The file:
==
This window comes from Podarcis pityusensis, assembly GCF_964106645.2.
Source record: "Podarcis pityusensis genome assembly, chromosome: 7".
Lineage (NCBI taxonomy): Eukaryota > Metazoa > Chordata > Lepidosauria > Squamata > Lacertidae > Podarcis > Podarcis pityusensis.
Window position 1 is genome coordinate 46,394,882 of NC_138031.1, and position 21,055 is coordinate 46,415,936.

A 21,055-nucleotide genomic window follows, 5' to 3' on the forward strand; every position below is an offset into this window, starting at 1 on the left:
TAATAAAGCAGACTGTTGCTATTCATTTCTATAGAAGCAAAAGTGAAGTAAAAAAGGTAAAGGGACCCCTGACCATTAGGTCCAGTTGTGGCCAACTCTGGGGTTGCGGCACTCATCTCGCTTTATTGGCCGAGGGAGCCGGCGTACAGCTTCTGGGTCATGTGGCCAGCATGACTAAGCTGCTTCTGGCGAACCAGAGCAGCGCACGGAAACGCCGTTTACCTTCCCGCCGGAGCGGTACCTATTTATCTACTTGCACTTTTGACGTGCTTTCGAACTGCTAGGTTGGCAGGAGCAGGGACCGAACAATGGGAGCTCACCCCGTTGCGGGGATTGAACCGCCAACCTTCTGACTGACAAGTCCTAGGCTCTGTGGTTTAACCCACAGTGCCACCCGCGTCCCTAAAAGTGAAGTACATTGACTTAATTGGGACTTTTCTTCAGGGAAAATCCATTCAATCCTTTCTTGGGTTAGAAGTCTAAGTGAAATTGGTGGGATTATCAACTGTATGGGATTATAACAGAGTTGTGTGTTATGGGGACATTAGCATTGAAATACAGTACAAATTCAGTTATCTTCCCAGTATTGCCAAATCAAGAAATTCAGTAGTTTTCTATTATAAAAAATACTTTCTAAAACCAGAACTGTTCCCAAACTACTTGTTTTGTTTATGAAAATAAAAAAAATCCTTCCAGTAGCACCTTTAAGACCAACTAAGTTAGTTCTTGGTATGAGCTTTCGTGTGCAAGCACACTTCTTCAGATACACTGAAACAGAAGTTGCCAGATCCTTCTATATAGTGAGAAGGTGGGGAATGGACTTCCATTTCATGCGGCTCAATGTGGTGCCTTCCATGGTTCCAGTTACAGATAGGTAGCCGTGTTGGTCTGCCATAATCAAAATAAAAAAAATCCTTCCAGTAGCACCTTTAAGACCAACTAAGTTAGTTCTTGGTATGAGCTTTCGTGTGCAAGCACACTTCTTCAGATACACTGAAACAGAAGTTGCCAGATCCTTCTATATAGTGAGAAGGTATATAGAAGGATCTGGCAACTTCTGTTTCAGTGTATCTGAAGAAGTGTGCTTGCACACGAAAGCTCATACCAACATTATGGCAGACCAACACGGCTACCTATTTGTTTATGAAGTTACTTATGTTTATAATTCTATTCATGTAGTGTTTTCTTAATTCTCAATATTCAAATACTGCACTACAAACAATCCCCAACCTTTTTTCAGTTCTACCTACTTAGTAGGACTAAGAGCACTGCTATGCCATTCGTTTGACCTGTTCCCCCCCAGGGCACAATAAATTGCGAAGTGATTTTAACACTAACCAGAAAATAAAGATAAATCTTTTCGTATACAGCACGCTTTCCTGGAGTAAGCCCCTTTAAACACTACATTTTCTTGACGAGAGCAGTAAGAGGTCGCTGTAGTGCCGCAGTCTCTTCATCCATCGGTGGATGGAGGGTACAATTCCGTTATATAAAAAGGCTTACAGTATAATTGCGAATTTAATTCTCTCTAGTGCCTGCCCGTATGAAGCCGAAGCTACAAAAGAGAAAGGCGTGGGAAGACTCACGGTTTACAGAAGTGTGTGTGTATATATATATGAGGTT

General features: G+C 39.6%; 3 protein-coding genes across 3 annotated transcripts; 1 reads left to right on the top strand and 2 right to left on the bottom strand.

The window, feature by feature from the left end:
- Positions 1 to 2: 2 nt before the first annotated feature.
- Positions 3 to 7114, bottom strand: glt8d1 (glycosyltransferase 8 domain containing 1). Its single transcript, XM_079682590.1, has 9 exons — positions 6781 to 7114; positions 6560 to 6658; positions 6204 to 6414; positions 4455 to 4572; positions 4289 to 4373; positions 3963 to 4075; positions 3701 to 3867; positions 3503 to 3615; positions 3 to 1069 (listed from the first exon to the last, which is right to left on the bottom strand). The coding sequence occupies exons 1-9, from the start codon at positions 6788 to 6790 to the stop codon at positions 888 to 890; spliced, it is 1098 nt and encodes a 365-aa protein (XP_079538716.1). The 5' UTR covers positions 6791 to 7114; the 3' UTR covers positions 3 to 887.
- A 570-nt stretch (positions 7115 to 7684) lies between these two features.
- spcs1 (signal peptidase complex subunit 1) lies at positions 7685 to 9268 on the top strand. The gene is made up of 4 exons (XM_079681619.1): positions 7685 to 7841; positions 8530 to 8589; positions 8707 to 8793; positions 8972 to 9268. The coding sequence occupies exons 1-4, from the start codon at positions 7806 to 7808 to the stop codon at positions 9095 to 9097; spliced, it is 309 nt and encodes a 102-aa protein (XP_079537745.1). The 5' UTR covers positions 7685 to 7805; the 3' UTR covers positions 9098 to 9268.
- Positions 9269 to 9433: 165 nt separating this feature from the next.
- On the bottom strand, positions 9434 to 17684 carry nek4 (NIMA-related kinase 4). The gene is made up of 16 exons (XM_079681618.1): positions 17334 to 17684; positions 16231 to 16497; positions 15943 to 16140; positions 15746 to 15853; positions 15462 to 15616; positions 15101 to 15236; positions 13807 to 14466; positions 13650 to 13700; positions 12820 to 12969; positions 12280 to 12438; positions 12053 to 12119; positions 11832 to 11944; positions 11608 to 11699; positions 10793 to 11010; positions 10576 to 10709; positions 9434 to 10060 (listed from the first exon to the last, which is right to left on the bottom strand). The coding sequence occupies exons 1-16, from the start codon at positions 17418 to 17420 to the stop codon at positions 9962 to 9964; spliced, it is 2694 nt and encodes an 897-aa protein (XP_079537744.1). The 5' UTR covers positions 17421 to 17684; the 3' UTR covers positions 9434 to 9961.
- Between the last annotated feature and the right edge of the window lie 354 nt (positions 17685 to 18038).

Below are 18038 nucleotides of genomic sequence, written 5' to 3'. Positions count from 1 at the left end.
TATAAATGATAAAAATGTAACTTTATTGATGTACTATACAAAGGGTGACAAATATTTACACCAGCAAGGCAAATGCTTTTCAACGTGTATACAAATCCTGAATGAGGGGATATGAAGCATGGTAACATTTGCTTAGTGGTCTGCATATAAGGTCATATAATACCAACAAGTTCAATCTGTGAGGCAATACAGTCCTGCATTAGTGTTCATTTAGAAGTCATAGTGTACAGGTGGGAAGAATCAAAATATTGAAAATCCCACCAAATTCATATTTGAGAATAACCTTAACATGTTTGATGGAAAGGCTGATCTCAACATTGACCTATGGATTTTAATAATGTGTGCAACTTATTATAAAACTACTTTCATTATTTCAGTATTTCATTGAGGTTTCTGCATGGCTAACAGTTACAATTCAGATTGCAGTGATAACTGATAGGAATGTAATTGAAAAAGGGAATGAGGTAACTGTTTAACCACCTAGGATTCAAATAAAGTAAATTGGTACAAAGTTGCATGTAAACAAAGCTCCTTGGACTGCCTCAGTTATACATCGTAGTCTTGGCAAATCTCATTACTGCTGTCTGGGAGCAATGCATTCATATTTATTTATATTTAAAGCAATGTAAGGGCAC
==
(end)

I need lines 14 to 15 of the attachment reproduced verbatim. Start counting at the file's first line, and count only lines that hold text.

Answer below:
- On the bottom strand, positions 9434 to 17684 carry nek4 (NIMA-related kinase 4). The gene is made up of 16 exons (XM_079681618.1): positions 17334 to 17684; positions 16231 to 16497; positions 15943 to 16140; positions 15746 to 15853; positions 15462 to 15616; positions 15101 to 15236; positions 13807 to 14466; positions 13650 to 13700; positions 12820 to 12969; positions 12280 to 12438; positions 12053 to 12119; positions 11832 to 11944; positions 11608 to 11699; positions 10793 to 11010; positions 10576 to 10709; positions 9434 to 10060 (listed from the first exon to the last, which is right to left on the bottom strand). The coding sequence occupies exons 1-16, from the start codon at positions 17418 to 17420 to the stop codon at positions 9962 to 9964; spliced, it is 2694 nt and encodes an 897-aa protein (XP_079537744.1). The 5' UTR covers positions 17421 to 17684; the 3' UTR covers positions 9434 to 9961.
- Between the last annotated feature and the right edge of the window lie 354 nt (positions 17685 to 18038).